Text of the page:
I remember when I was about nine or 10, I went through a short period of wanting to become a journalist. I stress the word short; the phase only lasted a couple of days as when I broke the news to my parents, they told me I wouldn’t last two minutes in such a cut-throat industry.
At the time, they were right because I was so eager to please everyone, but as I got older, I toughened up to the strong person I am today.
Being five weeks into my course at uni, I have started to see just how cut-throat this industry actually is. However, to my surprise, instead of the brutality scaring me away like what it would have done when I was younger, it is making me even more motivated to do well.
I can recall the first time my column was ever properly criticised. I had written about politics - something to do with how I believed Scottish Labour were failing as a Party - and I caused an uproar among some members of my family.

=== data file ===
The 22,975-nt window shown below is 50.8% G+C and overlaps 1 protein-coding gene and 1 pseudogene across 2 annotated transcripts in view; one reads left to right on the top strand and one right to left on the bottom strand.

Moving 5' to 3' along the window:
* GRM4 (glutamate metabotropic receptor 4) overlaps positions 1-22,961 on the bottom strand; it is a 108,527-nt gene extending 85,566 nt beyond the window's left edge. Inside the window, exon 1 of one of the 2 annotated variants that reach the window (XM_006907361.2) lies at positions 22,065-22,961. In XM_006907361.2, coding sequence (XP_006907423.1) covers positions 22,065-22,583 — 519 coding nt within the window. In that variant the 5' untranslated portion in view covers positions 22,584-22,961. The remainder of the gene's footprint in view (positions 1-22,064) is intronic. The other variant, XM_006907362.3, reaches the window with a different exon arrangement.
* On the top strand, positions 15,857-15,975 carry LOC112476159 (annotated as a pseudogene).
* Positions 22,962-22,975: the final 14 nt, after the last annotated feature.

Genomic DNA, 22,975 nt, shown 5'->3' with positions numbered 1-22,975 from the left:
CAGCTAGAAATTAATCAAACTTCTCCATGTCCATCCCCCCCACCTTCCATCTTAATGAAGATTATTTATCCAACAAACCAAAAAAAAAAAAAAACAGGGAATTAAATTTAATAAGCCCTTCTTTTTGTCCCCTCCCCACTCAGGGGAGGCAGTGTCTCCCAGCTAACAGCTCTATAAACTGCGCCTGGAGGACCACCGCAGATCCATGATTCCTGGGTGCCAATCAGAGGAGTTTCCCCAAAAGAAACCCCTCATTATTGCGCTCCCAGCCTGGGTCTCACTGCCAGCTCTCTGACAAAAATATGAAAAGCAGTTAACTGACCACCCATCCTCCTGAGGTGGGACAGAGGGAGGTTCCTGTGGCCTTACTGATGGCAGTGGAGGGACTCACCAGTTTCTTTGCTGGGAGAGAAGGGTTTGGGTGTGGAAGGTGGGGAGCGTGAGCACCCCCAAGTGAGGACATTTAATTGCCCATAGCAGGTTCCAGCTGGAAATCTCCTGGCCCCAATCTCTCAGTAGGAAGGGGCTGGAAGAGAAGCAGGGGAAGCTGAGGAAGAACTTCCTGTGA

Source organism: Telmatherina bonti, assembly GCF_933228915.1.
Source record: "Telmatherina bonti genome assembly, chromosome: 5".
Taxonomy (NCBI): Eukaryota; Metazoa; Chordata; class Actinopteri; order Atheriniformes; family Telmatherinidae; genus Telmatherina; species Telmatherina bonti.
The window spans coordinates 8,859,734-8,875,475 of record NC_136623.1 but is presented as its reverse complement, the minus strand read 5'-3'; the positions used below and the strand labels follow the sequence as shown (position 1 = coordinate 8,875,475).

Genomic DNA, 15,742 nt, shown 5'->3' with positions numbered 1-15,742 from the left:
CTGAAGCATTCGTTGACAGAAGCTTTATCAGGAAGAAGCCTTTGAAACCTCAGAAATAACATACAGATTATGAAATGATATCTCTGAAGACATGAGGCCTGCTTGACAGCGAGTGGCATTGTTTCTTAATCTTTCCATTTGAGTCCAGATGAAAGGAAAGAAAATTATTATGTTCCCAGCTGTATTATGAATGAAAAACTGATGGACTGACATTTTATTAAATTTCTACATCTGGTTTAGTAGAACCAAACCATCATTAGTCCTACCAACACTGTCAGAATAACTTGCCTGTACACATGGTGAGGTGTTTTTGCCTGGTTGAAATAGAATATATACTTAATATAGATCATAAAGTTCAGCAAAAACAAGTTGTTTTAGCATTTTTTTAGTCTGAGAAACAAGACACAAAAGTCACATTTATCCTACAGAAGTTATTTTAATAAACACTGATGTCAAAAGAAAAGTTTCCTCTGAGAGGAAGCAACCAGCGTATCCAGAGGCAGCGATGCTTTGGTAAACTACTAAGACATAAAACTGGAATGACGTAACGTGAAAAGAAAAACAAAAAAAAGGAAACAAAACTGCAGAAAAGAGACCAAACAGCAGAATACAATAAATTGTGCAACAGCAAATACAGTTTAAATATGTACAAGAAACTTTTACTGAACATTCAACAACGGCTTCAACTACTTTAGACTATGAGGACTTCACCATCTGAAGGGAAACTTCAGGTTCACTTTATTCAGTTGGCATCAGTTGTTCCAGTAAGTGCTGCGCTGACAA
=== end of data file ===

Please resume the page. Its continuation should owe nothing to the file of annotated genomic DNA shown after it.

Until about five weeks ago, I felt bad for causing such a stir as I believed that my column was there to please my readers.
I had adopted the notion that, for me to keep my audience, I had to write things that kept everyone happy.
But journalism isn’t about keeping people happy.
Journalism is about reporting the things that other people need to know, good or bad, or asking the questions others are too afraid to ask. I used to write to make myself sound intelligent and stay on everybody’s good side, but now I realise that I don’t have to do that anymore. The fear that I had when I first started writing is now completely gone. I want to make a decent impression on the people in this industry and so I have concluded that there’s no better time to do that than now.